I was sitting on a train, I think it was somewhere in Scandinavia, when it happened.
I laughed so hard that I snorted. Like, really loudly, and I was in one of those old-school six-person compartments I’d previously found to be quite twee and gezellig. Everyone turned at me, and by God it was like I’d farted. The five strangers looked at me with sheer horror in their eyes.
Of course though, I couldn’t stop cold turkey. For the next twenty minutes or so little giggles would escape at irregular intervals, causing everyone in my compartment to justifiably put me in the nutter basket. Eventually, I had to put the book away and be content with staring out the window with a weird little half-smile on my face.
I was reading Bill Bryson’s Neither Here Nor There, still my favourite travel book of all time. I read the book again this year, and again became hysterical by his accounts of falling down a hill in Belgium and drunkenly trying to find his way home in Croatia. Luckily this time I read the book in the comfort of my lounge room, where nobody could judge me on my snorting.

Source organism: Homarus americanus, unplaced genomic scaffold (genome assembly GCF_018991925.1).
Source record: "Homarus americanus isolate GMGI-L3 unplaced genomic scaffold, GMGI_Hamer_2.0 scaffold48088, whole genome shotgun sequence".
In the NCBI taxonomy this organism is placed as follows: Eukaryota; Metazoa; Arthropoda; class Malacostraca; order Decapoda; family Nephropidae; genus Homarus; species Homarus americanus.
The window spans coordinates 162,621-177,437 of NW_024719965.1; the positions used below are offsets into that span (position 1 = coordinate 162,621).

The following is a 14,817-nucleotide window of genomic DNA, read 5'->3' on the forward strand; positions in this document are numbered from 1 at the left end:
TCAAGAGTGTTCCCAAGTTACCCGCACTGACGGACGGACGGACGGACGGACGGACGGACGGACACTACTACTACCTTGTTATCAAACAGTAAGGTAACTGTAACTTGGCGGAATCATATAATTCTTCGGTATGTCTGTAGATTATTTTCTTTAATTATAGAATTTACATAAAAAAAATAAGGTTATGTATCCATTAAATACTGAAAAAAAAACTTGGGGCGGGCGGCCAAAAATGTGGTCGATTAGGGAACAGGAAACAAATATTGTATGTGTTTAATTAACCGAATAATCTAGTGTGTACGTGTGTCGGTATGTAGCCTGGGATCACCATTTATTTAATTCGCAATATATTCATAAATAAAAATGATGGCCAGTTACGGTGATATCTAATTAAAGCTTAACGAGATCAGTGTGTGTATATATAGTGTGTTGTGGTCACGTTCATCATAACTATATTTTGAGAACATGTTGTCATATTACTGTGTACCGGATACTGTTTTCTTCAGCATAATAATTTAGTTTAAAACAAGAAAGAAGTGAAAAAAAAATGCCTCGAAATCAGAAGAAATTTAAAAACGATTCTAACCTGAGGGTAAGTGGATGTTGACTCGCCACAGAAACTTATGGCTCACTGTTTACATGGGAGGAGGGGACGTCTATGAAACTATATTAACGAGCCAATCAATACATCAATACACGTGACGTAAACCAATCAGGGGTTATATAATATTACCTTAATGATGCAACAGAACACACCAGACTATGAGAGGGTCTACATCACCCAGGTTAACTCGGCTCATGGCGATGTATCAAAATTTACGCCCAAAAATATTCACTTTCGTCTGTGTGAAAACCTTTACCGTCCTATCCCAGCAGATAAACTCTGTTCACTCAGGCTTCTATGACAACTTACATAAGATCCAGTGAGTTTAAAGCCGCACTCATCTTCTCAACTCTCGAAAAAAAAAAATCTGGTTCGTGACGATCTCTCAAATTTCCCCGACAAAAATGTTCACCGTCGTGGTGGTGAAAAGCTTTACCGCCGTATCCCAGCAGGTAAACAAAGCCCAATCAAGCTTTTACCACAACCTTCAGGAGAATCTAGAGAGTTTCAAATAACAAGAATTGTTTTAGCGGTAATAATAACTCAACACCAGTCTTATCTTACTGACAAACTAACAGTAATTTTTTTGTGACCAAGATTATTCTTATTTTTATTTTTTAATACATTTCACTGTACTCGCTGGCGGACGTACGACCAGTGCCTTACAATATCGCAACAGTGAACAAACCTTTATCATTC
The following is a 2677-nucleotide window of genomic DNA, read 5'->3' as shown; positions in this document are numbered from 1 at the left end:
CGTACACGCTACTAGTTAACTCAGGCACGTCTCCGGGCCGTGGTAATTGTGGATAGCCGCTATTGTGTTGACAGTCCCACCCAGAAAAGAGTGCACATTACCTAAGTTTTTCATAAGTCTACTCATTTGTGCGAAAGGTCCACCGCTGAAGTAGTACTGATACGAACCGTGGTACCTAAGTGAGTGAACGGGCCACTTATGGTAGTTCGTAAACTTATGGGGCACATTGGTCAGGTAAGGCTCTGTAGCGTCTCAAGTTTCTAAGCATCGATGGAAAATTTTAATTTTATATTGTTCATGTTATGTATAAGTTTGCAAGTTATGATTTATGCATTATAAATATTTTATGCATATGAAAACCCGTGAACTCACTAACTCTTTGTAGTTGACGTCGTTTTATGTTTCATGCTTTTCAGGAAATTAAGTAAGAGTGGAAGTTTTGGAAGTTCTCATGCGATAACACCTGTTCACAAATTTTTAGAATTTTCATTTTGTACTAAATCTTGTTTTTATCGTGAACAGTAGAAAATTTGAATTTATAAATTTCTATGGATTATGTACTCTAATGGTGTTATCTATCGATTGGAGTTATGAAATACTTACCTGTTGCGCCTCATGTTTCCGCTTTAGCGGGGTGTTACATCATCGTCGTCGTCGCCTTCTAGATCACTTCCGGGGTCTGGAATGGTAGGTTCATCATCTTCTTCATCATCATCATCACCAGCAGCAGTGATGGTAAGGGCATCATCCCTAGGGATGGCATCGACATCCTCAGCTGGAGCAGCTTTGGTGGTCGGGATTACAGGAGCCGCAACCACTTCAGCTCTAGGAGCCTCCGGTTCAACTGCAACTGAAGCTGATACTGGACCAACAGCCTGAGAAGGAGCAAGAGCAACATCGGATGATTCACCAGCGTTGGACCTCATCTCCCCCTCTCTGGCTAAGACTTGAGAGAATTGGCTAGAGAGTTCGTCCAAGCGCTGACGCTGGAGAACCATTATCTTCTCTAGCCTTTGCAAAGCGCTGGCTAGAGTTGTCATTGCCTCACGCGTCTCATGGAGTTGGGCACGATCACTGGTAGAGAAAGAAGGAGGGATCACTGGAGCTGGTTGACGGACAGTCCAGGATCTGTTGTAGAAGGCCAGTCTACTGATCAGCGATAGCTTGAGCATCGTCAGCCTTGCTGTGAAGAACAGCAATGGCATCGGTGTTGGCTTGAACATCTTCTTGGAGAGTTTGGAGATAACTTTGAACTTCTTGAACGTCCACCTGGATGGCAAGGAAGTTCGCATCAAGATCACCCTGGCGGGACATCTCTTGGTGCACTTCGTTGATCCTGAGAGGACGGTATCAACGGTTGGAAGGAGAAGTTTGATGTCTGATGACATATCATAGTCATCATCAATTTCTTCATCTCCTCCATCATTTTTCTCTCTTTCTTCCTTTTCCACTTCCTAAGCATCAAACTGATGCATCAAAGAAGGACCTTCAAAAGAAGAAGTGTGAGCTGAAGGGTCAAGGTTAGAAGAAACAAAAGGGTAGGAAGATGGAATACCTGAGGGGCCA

I’d wanted to read the book again, specifically the part where Bryson travelled to what was then Yugoslavia, followed by Bulgaria and Turkey. I was set to travel a similar route and was keen for some of his insights. Bryson had travelled to these parts in 1990, a strange year for the region; communism was dead but infamous regimes were either teetering or only very recently fallen. Nobody really knew what was going to happen next.
The way he described Sofia, capital of Bulgaria and in that stage going through hyperinflation and perhaps even a bit of anarchy, stuck with me back when I read his book the first time, and again this year when I re-read it. It sounded magical, like a true European capital in the purest sense. He described it as full of broad avenues, large Big Brother-esque government buildings, clattering trams, Ottoman ruins and grand bathhouses. I couldn’t name a single Bulgarian even if you offered me a million bucks, but his description of the city enchanted me before I’d even stepped foot in the country.